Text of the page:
• Opt for investing in infrastructure projects that support a geographically and demographically diverse range of residents across income levels, urban and rural areas, and racial and ethnic lines. Engage with the public, the private sector, and civil society stakeholders on design and implementation.
  • Whenever possible, use dedicated grants and programs, saving ARPA funds for priorities not eligible for federal/state assistance programs.
  • Whenever practical, costs related to ARPA funding should be spread over the qualifying period (through December 31, 2024) to strengthen budgetary stability.

Success in a 21st-century economy requires serious, sustained leadership on infrastructure investment at all levels of government.

Delaying these investments only escalates the cost and risks of an aging infrastructure system, an option that the country, New York, and families can no longer afford. Localities will receive the ARPA funds in two tranches – the first, after the U.S. Treasury certifies the proceeds to each jurisdiction and the second, one year later. Funding must be spent by the end of the 2024 calendar year. As the U.S. Department of the Treasury continues to issue additional detailed guidance, our team will continue to update you and help you to navigate this financial relief. For over five decades, our governmental clients have depended on RBT professionals for assistance with all types of financial issues. We encourage you to contact our team today if you have concerns about ARPA, or other questions surrounding the unique factors that impact the government sector.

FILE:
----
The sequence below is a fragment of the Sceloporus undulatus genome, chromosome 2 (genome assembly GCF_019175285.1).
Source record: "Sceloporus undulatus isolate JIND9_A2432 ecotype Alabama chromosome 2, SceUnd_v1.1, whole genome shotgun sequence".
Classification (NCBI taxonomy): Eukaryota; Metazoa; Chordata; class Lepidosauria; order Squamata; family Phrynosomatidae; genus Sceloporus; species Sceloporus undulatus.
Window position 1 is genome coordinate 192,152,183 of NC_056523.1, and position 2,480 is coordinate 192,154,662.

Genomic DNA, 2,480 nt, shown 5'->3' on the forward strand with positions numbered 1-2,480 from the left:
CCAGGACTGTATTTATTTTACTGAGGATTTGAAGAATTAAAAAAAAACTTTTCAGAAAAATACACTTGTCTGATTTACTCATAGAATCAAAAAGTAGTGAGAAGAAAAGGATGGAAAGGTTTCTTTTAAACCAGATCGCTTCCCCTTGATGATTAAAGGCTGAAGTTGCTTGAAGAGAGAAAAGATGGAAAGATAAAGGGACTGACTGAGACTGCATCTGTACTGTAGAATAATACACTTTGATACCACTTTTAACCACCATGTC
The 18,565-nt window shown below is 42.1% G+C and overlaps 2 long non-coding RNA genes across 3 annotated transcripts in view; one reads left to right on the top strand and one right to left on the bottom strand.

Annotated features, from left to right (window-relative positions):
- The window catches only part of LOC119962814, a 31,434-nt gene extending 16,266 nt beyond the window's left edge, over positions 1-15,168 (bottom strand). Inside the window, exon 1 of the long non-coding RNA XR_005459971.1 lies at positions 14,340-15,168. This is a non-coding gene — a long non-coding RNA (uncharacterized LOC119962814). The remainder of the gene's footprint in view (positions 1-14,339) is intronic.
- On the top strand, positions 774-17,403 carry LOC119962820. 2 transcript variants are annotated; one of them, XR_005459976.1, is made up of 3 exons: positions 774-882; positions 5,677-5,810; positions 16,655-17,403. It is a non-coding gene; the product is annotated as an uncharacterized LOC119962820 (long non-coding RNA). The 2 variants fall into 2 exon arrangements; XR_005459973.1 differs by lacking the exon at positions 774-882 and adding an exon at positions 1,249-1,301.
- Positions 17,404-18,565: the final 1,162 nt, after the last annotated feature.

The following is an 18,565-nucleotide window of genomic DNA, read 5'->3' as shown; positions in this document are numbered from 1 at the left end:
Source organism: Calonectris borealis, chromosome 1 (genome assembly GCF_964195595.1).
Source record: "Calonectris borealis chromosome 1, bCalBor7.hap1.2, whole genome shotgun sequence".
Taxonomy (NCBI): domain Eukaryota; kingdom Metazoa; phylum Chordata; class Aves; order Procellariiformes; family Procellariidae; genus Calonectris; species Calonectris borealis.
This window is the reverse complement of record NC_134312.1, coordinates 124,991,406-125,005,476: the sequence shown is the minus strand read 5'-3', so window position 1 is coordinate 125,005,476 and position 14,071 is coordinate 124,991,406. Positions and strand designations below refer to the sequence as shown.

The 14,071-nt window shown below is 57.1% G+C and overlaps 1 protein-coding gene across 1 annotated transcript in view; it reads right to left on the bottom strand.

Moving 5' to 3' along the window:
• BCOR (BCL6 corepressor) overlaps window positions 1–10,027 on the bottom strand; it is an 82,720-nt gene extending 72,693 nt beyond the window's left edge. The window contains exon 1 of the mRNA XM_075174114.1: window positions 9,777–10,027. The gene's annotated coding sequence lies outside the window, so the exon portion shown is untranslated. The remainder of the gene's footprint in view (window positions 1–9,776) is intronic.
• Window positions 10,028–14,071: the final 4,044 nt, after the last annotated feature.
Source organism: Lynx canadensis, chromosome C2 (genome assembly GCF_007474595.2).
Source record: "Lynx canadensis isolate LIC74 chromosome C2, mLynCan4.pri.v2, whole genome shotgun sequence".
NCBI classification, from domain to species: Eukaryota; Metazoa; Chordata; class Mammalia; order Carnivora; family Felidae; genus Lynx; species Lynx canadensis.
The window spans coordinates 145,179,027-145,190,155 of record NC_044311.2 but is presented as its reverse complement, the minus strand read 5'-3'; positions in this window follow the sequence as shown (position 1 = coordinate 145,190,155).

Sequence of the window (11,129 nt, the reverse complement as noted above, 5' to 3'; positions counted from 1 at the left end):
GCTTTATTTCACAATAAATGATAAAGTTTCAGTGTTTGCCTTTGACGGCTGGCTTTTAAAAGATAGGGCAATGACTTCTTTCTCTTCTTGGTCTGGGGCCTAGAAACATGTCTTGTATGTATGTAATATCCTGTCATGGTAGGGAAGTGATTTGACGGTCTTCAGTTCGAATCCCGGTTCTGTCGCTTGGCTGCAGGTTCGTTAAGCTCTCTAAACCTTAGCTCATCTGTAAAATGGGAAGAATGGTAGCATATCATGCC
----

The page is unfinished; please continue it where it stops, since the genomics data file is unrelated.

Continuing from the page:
Sources: GFOA, Infrastructure Report Card, McKinsey, Pattern For Progress

Should Your Team Make Vaccinations Mandatory